UMCOR to Give $100,000 to Assist in Sudan Crisis

The United Methodist Board of Global Ministries has designated $100,000 to assist with the humanitarian crisis in
( [email protected] ) Nov 01, 2004 03:20 PM EST

The United Methodist Board of Global Ministries has designated $100,000 to assist with the humanitarian crisis in Sudan, expressing continuing concern for the people of war-torn Sudan. The money will support programs that promote child protection, income generation for women and safe returns to rebuilt villages.

Taken from the program development fund of the United Methodist Committee on Relief (UMCOR) at the request of the United Methodist Board of Global Ministries chief executive Rev. R. Randy Day, the money was approved by board directors at the October annual meeting.

Day told the United Methodist News Service that he hopes the $100,000 grant can be used “to really focus the denomination, more than it is at present, on the crisis there.”

UMCOR, which is working with an international ecumenical alliance in Chad refugee camps holding 130,000 Sudanese, dispatched an assessment team to the region of Darfur in western Sudan two weeks ago. The team of international relief and development professionals arrived Oct. 21 in Khartoum and will spend three weeks exploring how to expand UMCOR's involvement in delivering aid.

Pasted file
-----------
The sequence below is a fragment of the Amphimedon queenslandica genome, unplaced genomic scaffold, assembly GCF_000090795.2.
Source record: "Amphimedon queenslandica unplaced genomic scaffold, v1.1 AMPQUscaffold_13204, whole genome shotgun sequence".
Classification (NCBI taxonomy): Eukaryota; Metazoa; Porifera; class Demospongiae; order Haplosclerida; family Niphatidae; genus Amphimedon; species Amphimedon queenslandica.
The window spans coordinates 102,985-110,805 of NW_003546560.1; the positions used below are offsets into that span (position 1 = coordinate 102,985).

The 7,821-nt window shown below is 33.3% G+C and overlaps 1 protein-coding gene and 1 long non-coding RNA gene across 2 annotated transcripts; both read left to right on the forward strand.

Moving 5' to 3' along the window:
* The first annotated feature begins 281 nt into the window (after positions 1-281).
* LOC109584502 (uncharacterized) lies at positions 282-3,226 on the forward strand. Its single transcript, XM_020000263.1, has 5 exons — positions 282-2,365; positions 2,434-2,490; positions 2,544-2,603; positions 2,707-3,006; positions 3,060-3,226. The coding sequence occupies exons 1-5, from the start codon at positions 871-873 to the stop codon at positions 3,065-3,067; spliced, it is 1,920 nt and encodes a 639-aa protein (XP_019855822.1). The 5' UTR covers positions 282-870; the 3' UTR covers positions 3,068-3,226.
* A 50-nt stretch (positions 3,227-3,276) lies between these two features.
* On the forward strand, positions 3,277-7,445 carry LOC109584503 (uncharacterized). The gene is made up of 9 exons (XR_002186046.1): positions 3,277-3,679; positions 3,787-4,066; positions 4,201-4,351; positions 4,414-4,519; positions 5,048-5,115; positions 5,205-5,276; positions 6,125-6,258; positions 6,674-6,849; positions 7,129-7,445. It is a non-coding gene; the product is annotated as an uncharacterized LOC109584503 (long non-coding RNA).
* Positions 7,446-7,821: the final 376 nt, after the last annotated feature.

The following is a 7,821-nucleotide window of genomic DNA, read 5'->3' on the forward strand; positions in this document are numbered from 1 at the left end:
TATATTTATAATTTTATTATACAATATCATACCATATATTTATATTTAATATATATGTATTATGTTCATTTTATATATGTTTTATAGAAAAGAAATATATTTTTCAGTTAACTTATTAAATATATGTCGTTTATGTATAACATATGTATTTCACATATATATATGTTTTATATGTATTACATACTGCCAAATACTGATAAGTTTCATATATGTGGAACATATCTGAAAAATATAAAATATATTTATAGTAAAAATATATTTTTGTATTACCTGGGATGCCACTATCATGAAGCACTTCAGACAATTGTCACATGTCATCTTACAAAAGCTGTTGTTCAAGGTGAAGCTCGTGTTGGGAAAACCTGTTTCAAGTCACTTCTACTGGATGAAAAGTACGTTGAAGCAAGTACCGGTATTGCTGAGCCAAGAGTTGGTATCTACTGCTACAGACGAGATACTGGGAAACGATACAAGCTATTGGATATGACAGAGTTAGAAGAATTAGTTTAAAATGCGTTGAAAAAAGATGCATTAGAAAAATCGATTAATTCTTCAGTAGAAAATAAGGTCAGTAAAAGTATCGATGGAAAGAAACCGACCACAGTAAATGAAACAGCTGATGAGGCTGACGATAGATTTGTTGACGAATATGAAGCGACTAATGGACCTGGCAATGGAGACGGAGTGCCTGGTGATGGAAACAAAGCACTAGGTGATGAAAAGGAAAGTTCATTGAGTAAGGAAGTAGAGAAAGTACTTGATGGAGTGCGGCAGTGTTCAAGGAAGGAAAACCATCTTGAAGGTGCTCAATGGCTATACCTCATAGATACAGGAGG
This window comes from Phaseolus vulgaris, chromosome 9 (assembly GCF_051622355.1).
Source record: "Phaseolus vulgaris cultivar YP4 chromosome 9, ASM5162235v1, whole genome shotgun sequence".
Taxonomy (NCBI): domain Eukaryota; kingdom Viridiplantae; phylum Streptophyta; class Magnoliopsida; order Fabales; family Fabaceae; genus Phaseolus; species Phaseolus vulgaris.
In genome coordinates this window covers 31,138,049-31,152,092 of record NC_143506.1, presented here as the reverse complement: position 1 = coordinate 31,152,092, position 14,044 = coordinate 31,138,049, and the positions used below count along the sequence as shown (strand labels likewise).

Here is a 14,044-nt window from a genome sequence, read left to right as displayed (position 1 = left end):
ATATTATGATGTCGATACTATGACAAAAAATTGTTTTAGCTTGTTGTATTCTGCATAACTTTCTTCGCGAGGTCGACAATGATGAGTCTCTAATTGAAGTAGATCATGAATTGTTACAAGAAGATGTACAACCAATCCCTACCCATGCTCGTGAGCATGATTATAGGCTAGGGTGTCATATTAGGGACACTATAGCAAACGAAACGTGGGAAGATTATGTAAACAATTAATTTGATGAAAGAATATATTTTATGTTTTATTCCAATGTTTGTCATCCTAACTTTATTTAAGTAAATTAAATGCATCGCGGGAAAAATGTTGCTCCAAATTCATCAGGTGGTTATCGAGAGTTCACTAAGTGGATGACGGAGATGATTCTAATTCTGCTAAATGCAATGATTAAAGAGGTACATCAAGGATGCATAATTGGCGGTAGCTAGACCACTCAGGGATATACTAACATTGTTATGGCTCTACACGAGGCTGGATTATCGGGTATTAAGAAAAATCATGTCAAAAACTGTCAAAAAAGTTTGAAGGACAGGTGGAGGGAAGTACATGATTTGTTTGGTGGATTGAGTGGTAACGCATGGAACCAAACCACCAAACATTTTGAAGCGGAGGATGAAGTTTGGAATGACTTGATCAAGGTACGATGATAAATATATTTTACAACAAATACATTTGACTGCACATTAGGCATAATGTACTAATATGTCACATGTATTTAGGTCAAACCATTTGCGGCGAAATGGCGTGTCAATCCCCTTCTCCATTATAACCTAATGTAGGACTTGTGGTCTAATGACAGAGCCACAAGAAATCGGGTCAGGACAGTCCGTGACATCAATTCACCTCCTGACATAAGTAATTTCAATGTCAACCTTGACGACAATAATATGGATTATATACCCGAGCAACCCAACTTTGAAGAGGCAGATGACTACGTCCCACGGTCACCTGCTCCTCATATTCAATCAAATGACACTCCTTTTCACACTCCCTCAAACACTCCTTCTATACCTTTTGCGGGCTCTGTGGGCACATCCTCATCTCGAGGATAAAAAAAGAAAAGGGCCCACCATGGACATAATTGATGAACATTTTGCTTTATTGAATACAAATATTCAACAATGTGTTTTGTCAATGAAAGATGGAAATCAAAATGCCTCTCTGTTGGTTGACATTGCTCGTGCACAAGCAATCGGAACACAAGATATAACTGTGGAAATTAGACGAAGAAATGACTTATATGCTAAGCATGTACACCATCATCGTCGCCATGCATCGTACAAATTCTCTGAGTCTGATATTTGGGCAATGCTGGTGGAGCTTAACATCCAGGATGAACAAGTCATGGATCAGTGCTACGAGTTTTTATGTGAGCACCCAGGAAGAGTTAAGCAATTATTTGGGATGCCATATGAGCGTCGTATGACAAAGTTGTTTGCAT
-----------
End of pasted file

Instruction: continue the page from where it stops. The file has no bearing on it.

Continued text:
According to reports, more than 1.2 million people have been driven from their homes in the Darfur region since 2003, and as many as 70,000 have died in a conflict that has been labeled as genocide by some. Day said the information and statistics being gathered about the situation in Sudan have not resulted in sufficient political action.

On the other hand, United Methodist donations have already supported UMCOR assistance in the region while other grants approved through the program development fund in October also have a focus on children or on people immersed in crisis or just emerging from crisis

Those grants include:

* $165,000 for the partnership fund program, which strengthens ministry planning among churches in Latin America/the Caribbean and the Philippines.

* $90,000 for continuing work in Haiti, a Caribbean nation devastated by flooding and tropical storms, political violence and extensive poverty.

* $100,000 for a coordinated approach to reconstruction in the African nation of Angola, in consultation with United Methodists there and U.S. churches that have formed partnerships with Angolan churches.

* $100,000 for street children ministries in Latin America — especially, Day said, in the smaller cities where the problem does not receive as much attention.

* $50,000 to strengthen successful, longtime ministries along the Mexico-U.S. border.

* $30,000 to support interaction among Christians and Muslims in insular parts of Southeast Asia, particularly the Philippines and Indonesia.